Grief or Loss

Grief and loss are a part of the human condition. Grief is typically considered to be brought on by the death of a loved one, but can also be triggered by any significant life-altering loss (such as a divorce or the loss of a job). Grief is a natural response to loss, but that doesn’t make it easy to deal with.  Symptoms of grief may include sadness, loneliness, anger, denial, depression and a myriad of other thoughts and feelings.  There is no “normal” amount of time for grief to pass, but if you find that your grief is not improving over time or that it is interfering with your everyday life, you may want to consider seeking professional help. A qualified grief counselor can help you to cope with the physical, emotional, social, spiritual, and cognitive responses to loss. Reach out to one of TherapyDen’s grief experts today.

Meet the specialists

 

Grief and Loss Counseling will help you to process the different stages of grief which are denial, anger, bargaining, depression and acceptance. We will address the myths too. You will work on figuring out how to love your loved one in their absent, establish a new relationship with them and how to live in this changed world without them. You will also learn how to find meaning in their absence. We’ll discuss interacting with others, responses from people and the grief timeline too.

— Carmen Spears, Licensed Professional Clinical Counselor in Chevy Chase, MD

I have counseled hundreds of families and individuals through the hospice process. I know that grief can often feel like a wall directly in front of you. It follows you day in and day out and separates you from the world. It can be an incredibly isolating and painful experience that feels endless, and yet others often expect you to "get over it" and "get better already". My goal in grief and loss work is to create a space for you where you can grieve in a way that feels right to you.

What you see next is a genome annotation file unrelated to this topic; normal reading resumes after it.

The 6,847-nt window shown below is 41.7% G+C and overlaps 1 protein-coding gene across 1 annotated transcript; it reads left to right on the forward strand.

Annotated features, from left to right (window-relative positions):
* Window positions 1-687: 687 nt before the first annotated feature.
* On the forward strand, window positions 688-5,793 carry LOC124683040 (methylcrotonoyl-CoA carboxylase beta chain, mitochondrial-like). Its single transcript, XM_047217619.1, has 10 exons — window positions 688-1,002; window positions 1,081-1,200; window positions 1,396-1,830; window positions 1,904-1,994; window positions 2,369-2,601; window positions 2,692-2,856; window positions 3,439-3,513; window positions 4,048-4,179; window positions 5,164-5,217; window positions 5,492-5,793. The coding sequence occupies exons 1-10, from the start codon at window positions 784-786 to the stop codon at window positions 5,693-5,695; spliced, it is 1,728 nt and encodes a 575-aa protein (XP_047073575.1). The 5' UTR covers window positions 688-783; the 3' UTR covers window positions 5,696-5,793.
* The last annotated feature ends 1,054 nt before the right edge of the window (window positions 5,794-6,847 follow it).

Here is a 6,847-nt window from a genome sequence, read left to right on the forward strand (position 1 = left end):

— Grace Gould, Counselor in Austin, TX
 

I have a Death and Grief Studies certification with the Center for Loss and Life Transition, certification with The Creative Grief Online Course, have been a Hospice volunteer for 8 years and facilitate a number of grief groups in my community.

— Karen Mittet, Counselor in Bellingham, WA

My personal and professional background is grounded in working with individuals who have suffered the loss of a loved one. I have experience working to heal the wounds left by the loss of pets, parents, pregnancies, friends and coworkers.

— Kristin Boyd, Associate Marriage & Family Therapist in Anaheim, CA
 

I feel grief and loss are dealt with in various stages of a person's life. I have experienced this in working with my trauma patients. Grief is a sense of loss of self which is seen